By Kevin DonovanChief Investigative Reporter
Tue., March 16, 2021timer8 min. read
updateArticle was updated 11 hrs ago
WARNING: This story contains delicate field matter, including a discussion of the pathology of suicide, that can be triggering for some readers.
The high-profile death investigations of Barry and Honey Sherman in Toronto, and Jeffrey Epstein in Original York, were complicated by confusion and misdiagnosis allegations related to the publish-mortem situation of a small U-shaped neck bone called the “hyoid,” the Star has discovered.
While in life the billionaire philanthropist Shermans and accused intercourse trafficker Epstein were polar opposites, in death there was a similar controversy over how they died.
In each cases, though in diversified ways, it appears too much emphasis was placed on whether their hyoid bones were broken or no longer, and no longer satisfactory emphasis on other factors. The theory held by some is that a broken hyoid strongly suggests a violent execute by strangulation, and an intact hyoid is indicative of a suicide, the place typically much less stress is applied. Now no longer so, say leading specialists.
In the Sherman case, the first autopsies determined the hyoid bones in each Barry and Honey’s necks were no longer broken, contributing to the early theory that each died by suicide, according to sources. A second, extra experienced pathologist hired by the Sherman family disagreed and police dominated the deaths a double execute six weeks after their our bodies were discovered.
In the Epstein case, his hyoid bone was broken, but his jail cell death was dominated a suicide — a diagnosis a second pathologist hired by the family strongly disagreed with, fuelling conspiracy theories to this day that the registered intercourse offender with a string of wealthy guests was murdered to maintain him tranquil.
The bottom line, according to forensic specialists interviewed by the Star and leading forensic pathology reviews, is that a broken or unbroken hyoid bone does no longer by itself point to suicide or execute. As with so many things in each science and police work, the context is king.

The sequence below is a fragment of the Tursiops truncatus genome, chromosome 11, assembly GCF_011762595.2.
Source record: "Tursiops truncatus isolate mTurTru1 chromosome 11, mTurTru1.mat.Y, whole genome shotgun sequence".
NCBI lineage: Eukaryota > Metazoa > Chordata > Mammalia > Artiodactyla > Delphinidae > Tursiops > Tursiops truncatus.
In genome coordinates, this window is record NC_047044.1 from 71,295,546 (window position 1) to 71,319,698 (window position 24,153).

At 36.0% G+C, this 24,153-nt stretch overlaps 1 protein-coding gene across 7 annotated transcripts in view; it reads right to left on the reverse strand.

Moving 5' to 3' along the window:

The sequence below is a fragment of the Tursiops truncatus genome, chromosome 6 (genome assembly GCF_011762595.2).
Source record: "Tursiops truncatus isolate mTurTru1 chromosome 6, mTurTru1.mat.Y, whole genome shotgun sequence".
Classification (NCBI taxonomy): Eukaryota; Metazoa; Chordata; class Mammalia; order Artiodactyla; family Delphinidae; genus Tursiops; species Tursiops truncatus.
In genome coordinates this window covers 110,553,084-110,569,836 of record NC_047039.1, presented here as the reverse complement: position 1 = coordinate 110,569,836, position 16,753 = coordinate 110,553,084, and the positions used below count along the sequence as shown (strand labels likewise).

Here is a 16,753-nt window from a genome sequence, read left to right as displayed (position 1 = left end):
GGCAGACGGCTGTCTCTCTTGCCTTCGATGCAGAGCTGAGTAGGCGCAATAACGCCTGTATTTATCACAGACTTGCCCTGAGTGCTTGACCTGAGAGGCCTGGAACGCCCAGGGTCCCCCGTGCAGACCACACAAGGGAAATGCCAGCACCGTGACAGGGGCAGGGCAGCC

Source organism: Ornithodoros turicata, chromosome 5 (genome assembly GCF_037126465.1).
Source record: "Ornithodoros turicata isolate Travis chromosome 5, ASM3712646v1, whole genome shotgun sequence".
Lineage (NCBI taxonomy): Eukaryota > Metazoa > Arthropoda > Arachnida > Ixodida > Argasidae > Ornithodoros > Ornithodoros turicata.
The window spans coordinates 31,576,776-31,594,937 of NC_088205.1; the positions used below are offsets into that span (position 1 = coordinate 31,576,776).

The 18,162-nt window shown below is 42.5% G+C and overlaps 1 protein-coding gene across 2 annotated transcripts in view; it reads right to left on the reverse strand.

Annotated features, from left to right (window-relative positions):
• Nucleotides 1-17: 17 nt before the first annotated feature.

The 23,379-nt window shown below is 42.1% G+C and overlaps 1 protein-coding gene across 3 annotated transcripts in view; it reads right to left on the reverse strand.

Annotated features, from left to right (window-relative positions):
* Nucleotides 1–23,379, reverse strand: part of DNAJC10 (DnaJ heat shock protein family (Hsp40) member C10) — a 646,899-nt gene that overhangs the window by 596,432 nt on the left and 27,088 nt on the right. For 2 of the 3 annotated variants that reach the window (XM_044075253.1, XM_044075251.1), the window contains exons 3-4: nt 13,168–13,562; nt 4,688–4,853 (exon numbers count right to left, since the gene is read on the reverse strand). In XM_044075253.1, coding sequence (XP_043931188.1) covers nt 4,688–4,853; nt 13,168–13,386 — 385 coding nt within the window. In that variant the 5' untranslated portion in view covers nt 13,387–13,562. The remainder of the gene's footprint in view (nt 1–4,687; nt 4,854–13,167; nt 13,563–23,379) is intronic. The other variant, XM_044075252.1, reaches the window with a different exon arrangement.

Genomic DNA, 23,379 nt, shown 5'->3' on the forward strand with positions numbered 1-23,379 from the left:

“Hyoid bone fractures are one of those varieties of injuries you may discover with compression of the neck. You can discover it with hanging deaths, you can discover it in a manual strangulation, you can discover it in a ligature strangulation,” says Dr. James Gill, the president of the National Association of Medical Examiners in the U.S. Gill spoke to the Star about issues involving forensic pathology and the hyoid bone, and was no longer commenting on either the Sherman or the Epstein case.
“The fracture has to be interpreted in context of the total case. What are the circumstances? Gaze at the tall characterize. It is no longer (a determination) you want to make in a vacuum,” said Gill, adding that the only inequity between a ligature strangulation and a suicidal hanging is “what is causing the force.”
To understand this issue, you have to first know what a hyoid bone is, and the place it is located.
Take your thumb and index finger, start them a couple of inches, and gently bustle them up your neck. Apt above your larynx (deliver field) and tucked below your chin, is your hyoid bone. The hyoid bone is often described as “free floating” — muscle groups and ligaments bustle off it nevertheless it is no longer attached to other bones. It does many things, but one of its most important capabilities is assisting with movements of the tongue, including swallowing, and with chewing. Scientists are aloof learning about this minute bone — one theory being studied is that an improperly positioned hyoid contributes to sleep apnea.
In the case of death caused by some form of compression to the neck, the hyoid is always examined as a clue, as it was in each the Sherman and Epstein cases. When a forensic pathologist tries to understand how a particular person came to die from a neck compression they learn about to discover if the bone and cartilage around it has been broken.
Barry and Honey Sherman, billionaires and philanthropists, were discovered dead in their Toronto home on December 15, 2017, seated beside their basement swimming pool, belts looped around their neck and tied to a low railing. The first feature of autopsies, by Dr. Michael Pickup, a forensic pathologist with Ontario’s forensic pathology unit, determined that each died of “ligature neck compression.” What caused the neck to be compressed, Pickup did no longer initially say, and the lead homicide detective on the case said in the early stages of the probe investigators were “alive” to the chance of double suicide, execute suicide or double homicide.
According to investigative sources, guests and family of the Shermans, and police documents released to the Star, the double-suicide and execute-suicide probabilities were vigorously pursued for six weeks.
One reason was that their hyoid bones were intact. The theory was, sources have told the Star, that if the Shermans were violently strangled, the hyoid bones would have broken. Think of a turkey wishbone, which can be pulled apart or compressed and snapped. Add to that the fact of their age (Barry was 75, Honey was 70). The hyoid bone becomes much less pliable and extra brittle, and sources say the investigators on the case — police and forensic — speculated that if they were manually strangled, the bones would have snapped.